Figure 8 is a "P" loop. Pull to vertical and set the up line. Don't spend too long on this up line as you need speed over the top of the loop. In the MX2, I use a 3 count, while in the Pitts, I used a 1 count. Like the humpty, don't push hard off the line, just break off the vertical and let gravity push the nose around the top of the loop. At about 10-20 degrees above the horizon, start the 2 point roll. The roll should be centered on top of the loop, and if the "point" of the roll is on top, then some slight up elevator while inverted will keep the arc of the loop going. Also, as the second point of the roll is done, some bottom or down rudder will keep the loop curve going. A ground coach helps a lot to center the roll. Once the roll is completed, float the loop just a little then start the push to finish the loop. At the bottom of the loop, a 2x4 roll completes the figure. Be sure you are level when performing the roll. It can be difficult to set a horizontal line when inverted. Again, a ground coach can help here. I have to pull the throttle in the downward portion of the loop, so that I am not going too fast for the next figure. In a Pitts, there should be no problem leaving the throttle wide open.
Figure 9 is a pull to a 45 degree up line with a 1/2 snap to inverted, then a lay out inverted to the end of the sequence. The count should be a 2 or 3, then the snap, then a 3 or 4 because of the deceleration. There are no good visual cues over the nose on the up line for the snap. There will need to be a healthy push to stop the snap and hold the 45 line. The up elevator used to snap and the deceleration of the airplane will tend to reduce the 45 line. I use the wing tip, sight device and horizon to stop with the wings level and to hold the 45 line if needed. Most pilots tend to get off heading in a 1/2 snap in the direction of the snap. There are several ways to prevent this, so find one that works best for you. Getting a good stall in the Pitts, and then performing the snap reduces the off heading yawing. Other examples are dropping the wing opposite the direction of the snap during the pull. The lowered wing starts he airplane one way and the snap brings it back. I do a "monoplane" style snap which uses opposite aileron during the pull, and initial rudder input, to prevent the yaw from occurring too early. Use whatever works for you, and looks good to your ground coach.
This sequence ends inverted, so be sure you make at least one wing wag inverted to signal the end of the sequence. I have flown this sequence a few times, but as it is still early in the season, there may be some other lessons yet to be learned from this sequence. Start your early practice sessions up high until you learn the low points of your sequence, then move down a few hundred feet at a time.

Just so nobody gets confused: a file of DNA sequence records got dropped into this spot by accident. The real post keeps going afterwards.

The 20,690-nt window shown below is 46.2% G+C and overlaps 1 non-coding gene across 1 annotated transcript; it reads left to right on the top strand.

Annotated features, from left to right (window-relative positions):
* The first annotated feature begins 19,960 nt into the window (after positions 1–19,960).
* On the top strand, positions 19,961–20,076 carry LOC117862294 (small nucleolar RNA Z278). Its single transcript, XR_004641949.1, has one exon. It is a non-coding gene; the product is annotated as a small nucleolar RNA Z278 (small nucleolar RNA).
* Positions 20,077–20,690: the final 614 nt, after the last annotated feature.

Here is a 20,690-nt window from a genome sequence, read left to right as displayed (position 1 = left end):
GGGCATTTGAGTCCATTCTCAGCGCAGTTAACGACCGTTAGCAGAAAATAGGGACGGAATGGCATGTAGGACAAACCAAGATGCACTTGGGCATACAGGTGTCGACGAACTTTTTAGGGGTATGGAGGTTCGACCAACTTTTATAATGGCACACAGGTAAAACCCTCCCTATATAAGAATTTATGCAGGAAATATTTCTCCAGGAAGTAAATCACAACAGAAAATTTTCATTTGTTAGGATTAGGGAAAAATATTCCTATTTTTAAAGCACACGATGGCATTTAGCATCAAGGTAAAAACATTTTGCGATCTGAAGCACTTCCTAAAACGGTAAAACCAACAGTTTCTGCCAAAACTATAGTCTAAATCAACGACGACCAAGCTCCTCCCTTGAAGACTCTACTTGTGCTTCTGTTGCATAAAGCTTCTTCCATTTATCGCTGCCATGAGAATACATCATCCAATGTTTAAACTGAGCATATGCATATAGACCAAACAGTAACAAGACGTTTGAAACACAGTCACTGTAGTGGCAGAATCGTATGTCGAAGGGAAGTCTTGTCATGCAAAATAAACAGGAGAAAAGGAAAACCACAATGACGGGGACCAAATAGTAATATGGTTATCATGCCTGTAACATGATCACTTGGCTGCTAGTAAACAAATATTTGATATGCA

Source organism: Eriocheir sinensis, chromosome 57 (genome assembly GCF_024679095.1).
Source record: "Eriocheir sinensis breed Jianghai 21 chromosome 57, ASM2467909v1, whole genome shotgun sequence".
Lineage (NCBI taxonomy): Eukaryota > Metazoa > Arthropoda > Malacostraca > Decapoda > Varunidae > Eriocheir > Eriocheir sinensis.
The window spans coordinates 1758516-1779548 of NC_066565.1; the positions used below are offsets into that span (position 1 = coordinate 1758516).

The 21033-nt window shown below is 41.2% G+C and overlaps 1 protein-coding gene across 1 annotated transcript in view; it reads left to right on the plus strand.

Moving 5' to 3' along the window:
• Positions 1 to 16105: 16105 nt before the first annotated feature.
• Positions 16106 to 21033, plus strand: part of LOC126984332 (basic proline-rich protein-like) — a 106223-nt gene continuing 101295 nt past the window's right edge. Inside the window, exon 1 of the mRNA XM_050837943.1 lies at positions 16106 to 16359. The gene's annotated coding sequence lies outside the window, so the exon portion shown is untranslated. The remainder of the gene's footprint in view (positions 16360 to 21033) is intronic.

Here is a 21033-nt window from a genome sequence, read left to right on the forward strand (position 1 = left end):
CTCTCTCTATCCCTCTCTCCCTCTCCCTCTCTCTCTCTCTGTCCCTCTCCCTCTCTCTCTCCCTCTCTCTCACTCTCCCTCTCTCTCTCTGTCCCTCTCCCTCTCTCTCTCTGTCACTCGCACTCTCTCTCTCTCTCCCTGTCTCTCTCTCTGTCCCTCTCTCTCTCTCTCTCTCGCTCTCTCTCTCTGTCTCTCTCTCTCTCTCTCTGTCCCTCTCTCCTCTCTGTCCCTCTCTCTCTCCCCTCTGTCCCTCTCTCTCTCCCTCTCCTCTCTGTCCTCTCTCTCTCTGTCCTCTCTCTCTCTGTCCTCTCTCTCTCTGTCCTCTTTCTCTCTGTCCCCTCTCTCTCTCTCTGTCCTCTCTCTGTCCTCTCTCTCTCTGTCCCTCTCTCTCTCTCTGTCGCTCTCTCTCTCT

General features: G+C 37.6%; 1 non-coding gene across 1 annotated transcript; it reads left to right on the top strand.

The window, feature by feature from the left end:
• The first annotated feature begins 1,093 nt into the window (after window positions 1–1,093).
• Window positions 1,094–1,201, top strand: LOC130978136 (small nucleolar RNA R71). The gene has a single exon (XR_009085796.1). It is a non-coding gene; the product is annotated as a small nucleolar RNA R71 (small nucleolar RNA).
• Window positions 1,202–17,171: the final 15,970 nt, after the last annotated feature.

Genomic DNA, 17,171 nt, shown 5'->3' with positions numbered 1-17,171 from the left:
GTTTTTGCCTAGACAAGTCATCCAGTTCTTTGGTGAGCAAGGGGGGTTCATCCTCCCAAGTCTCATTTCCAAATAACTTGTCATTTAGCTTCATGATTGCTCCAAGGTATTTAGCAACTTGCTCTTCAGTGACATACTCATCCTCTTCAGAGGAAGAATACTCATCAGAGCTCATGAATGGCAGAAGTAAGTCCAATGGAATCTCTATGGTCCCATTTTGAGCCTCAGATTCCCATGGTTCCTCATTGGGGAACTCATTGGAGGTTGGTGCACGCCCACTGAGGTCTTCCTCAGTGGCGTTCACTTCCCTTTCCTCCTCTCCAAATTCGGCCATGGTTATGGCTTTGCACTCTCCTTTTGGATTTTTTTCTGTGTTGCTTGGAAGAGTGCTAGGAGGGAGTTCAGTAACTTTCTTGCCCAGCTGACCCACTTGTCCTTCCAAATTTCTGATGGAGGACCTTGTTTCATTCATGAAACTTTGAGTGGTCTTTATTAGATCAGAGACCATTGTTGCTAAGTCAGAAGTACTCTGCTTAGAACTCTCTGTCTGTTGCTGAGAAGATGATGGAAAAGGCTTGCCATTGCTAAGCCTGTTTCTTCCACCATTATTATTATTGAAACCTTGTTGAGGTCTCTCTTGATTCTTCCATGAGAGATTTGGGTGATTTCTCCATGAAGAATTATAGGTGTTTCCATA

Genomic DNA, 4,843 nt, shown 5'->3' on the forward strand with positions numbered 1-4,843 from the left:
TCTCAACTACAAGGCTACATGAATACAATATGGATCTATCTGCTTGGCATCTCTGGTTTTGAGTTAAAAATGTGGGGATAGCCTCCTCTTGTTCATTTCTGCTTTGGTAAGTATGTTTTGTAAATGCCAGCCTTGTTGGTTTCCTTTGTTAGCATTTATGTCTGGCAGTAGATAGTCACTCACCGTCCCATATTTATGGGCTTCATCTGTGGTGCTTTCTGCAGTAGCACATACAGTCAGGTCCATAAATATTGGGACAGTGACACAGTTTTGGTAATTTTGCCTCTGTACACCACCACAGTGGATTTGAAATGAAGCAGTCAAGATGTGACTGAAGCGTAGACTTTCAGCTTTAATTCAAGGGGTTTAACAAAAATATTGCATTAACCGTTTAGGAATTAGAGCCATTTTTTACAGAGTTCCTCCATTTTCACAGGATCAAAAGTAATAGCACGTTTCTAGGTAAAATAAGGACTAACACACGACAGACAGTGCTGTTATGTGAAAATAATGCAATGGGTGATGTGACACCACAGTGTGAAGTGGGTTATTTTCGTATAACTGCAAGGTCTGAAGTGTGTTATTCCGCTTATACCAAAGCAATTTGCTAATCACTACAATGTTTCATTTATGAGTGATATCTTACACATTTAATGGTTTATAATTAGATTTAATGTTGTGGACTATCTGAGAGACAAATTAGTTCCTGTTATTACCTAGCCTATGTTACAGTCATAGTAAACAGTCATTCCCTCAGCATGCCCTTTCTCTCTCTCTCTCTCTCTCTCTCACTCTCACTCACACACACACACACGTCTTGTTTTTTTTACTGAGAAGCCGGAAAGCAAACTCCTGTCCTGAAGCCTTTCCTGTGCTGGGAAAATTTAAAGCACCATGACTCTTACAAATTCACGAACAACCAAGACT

Have fun, and let me know what lessons you learn, we all can share our lessons to make us all better pilots.
Flying the 2011 Advanced Known Sequence
17 January 2011
The 2011 Advanced Known (or Q for Qualifier flight) is not a complicated or difficult sequence. In fact, for the Advanced level, it is relatively easy. The higher category sequences do require the pilot to think farther ahead in the sequence, so learning to plan for future figures must be figured out ahead of time.
So it is with figure 1 of this sequence. Figure 1 is a Hammerhead with a 45 degree up line between the horizontal start and the vertical. The 45 up line has a 1/2 roll on the line. The down line on the hammer has a 1/2 snap that must be centered on the down line, so we can't just look for an altitude to start the recovery, as the line after the snap may be too long or too short. This down line is the line that must be used to set the altitude for starting the sequence. See what I mean about thinking ahead? In real life, the starting altitude for figure 1 must be determined empirically, that is by trial and error (safely) to finish figure 1 at the altitude desired. This will vary from airframe to airframe, but in the MX2, I can pull for the 45 up line from 1,000 feet AGL. I try to start the beginnings of my sequences with power and near Vne for a couple of reasons. First, use power so the judges can find you. Try finding a glider sometime after it's off the tow; it is very difficult. Second, the first couple of figures set the tone of your flight in the judge's minds. If you enter the box slowly and use timid wing rocks, the judges get that in their heads. If you enter aggressively, with precision and power, that also stays in the judges heads. So if you enter the box near Vne, you will need to determine how high you go in the vertical, and how long the down line can be, still keeping the snap in the center of the down line. This will determine how high to start. But where; left, center, right, in the box do you start the pull?
Depending on your entry speed, the 45 up line should take about 1/2 to 2/3rds of the box, so pull to the 45 soon after entering the box, near the 25 to 50% area. Set the initial pull so you can be sure the vertical part of the Hammerhead is near the upwind edge of the box.
So, to fly the first figure, pull to the 45, count 1-2 quickly, do the 1/2 roll, count 1-2-3 and push to the vertical. You should still have plenty of speed, so the push needs to be aggressive. Most airplanes want to go positive, past the vertical, after a push to vertical, so be sure to stop the pitch when necessary. Drive the vertical up to the pivot point and make the hammerhead turn as normal. Once on the down line, I will close my throttle, so I can make a longer down line without exceeding my snap speed. In a Pitts airframe, leave the throttle wide open. I start a normal count as I close the throttle. My count typically is a 4 count on the initial down line, then add throttle, make the snap, and give a 3 count, because the airplane has accelerated. At the end of the 3 count pull to level flight.
If there is any head wind, you may not have much time after pulling out level from figure 1. That is why you want the hammer near the upwind side of the box. Don't spend too much time on the straight & level, especially if there is a strong wind.